Figure 2: Comps Table: Dominion Energy (NYSE:D) Gas Transmission & Storage Segment and Valuation Summary of the Transaction
The rationale behind BHE’s acquisition of Dominion Energy assets, the firm’s first major investment in 2020, is driven by a motivation to horizontally expand the company’s natural gas midstream operations.
With regard to horizontal expansion, the acquisition will result in an immediate diversification of the firm’s geographical footprint. BHE’s portfolio company Korn River Transmission will be able to extend the network and outreach of its pipeline infrastructure by incorporating Questar Pipelines into its portfolio of operations. The added pipelines from Dominion Energy Natural Gas Transmission will also increase BHE’s market share within the Eastern part of USA, while also providing valuable access to Canada through New York and the Northeast. Furthermore, this consolidation may increase operational efficiency through pipeline integration, thereby providing cost synergies. Operational efficiency is projected to rise due to lowered admin/HR payrolls and the reduction of pipeline interface inefficiency between previously independent companies.
On the other hand, no significant source of revenue synergies is realized as a result of the acquisition because pipelines deal with largely fixed-rate, regulated contracts. However, the increased exposure to different states could enable greater capability to fulfill downstream industrial demand in the long-run, which might provide a boost to top-line revenue in the long run.
Figure 3: BHE’s Geographic Expansion of Midstream Operations
BHE’s second main motivation to purchase Dominion's assets is that the firm has identified a bargain for undervalued energy assets.
From an industry standpoint, the energy sector has experienced a rapid downturn due to the sharp decline in oil prices as well as the massive oversupply of crude, resulting in oil prices declining by more than 60%. This has invariably lowered the valuations of energy assets, making them ripe for bargain purchases. What is most intriguing is that demand for renewables has rebounded relative to traditional energy assets; in contrast, natural gas firms remain depressed with regard to demand.
Figure 4: Renewables vs. Natural Gas YTD Performance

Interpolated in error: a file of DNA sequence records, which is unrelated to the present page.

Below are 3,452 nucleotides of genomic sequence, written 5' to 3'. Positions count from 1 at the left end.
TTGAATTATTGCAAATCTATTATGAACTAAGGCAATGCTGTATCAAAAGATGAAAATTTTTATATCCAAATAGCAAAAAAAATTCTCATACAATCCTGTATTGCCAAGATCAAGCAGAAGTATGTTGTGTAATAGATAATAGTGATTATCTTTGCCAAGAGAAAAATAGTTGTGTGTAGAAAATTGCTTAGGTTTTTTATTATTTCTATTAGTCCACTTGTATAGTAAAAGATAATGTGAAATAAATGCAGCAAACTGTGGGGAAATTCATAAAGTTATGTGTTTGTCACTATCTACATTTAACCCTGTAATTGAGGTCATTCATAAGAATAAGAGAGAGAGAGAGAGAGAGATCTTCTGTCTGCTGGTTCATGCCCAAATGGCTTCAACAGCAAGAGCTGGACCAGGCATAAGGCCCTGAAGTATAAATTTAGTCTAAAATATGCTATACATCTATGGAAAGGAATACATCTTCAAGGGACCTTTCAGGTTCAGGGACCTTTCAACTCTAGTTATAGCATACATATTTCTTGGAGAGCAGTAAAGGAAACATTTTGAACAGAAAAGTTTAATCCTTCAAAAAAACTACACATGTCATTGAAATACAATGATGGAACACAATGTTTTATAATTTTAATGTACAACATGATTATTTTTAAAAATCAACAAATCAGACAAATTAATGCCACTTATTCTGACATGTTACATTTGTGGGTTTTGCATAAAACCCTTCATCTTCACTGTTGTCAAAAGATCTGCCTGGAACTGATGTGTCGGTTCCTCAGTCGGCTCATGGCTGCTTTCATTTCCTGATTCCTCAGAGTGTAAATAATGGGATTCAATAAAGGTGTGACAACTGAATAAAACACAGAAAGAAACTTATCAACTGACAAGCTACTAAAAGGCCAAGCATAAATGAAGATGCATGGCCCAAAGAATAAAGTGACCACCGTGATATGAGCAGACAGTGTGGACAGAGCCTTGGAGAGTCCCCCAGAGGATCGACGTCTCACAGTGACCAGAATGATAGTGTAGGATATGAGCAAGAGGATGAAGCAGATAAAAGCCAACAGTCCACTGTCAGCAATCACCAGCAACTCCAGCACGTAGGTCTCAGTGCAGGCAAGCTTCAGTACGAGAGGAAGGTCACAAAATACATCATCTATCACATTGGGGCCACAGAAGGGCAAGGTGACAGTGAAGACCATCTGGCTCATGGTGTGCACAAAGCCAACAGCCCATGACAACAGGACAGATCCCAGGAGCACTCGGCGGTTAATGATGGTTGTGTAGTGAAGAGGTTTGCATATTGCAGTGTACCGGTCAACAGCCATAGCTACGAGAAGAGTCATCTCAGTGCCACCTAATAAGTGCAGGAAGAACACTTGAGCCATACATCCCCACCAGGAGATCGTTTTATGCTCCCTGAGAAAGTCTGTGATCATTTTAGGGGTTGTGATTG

Increased capital inflow to renewables equities suggests that capital markets anticipate an accelerated shift towards renewables as a result of the pandemic. However, BHE is betting on a future where this shift happens at a much slower pace than what markets are pricing in. According to the US Department of Energy Information Administration, renewables will overtake oil and gas in the future. However, natural gas will remain the largest contributor to electricity generation for the next 30 years; this is a trend that has started since 2018 where the USA has become a net exporter of natural gas energy. The 5 year forecast estimates that the USA will export an additional 3 quadrillion British thermal units. With this in mind, it is possible that BHE is betting on this trend continuing into the future.
The rationale compelling Dominion Energy to sell assets to BHE can also be separated into two distinct motivations:
To unload a substantial amount of debt through the sale of its subsidiaries
To streamline their operations towards state-regulated clean-energy development.
Dominion Energy has taken the effort to transform themselves from having been a competitive stalwart of the natural gas industry towards being an appropriate fit for the state-regulated renewables industry; this includes creating the objective of a comprehensive net zero emissions target by 2050. Thomas F. Farrell, Dominion Energy’s CEO, highlighted that ”between 2018 and 2025 we [Dominion Energy] expect[s] to retire more than four gigawatts of coal- and oil-fired electric generation”. The sale of assets has provided Dominion with more liquidity as USD 5.7 billion of the USD 33.8 billion of debt has been written-off, The company is also better equipped to weather diminished industrial energy demand due to COVID-19 and focus on its renewable energy development.
Upon the completion of the acquisition, BHE will look to integrate its newly purchased pipeline assets with its existing portfolio. Korn River Transmission’s pipeline’s reach will double by incorporating Questar’s pipelines into its infrastructure, allowing it to connect from California to states including Colorado and Wyoming. The acquisition of Dominion’s Natural Gas Transmission gives BHE access to Ontario, Canada, through its pipeline network throughout New York, in addition of the increased market exposure BHE gained in the East United States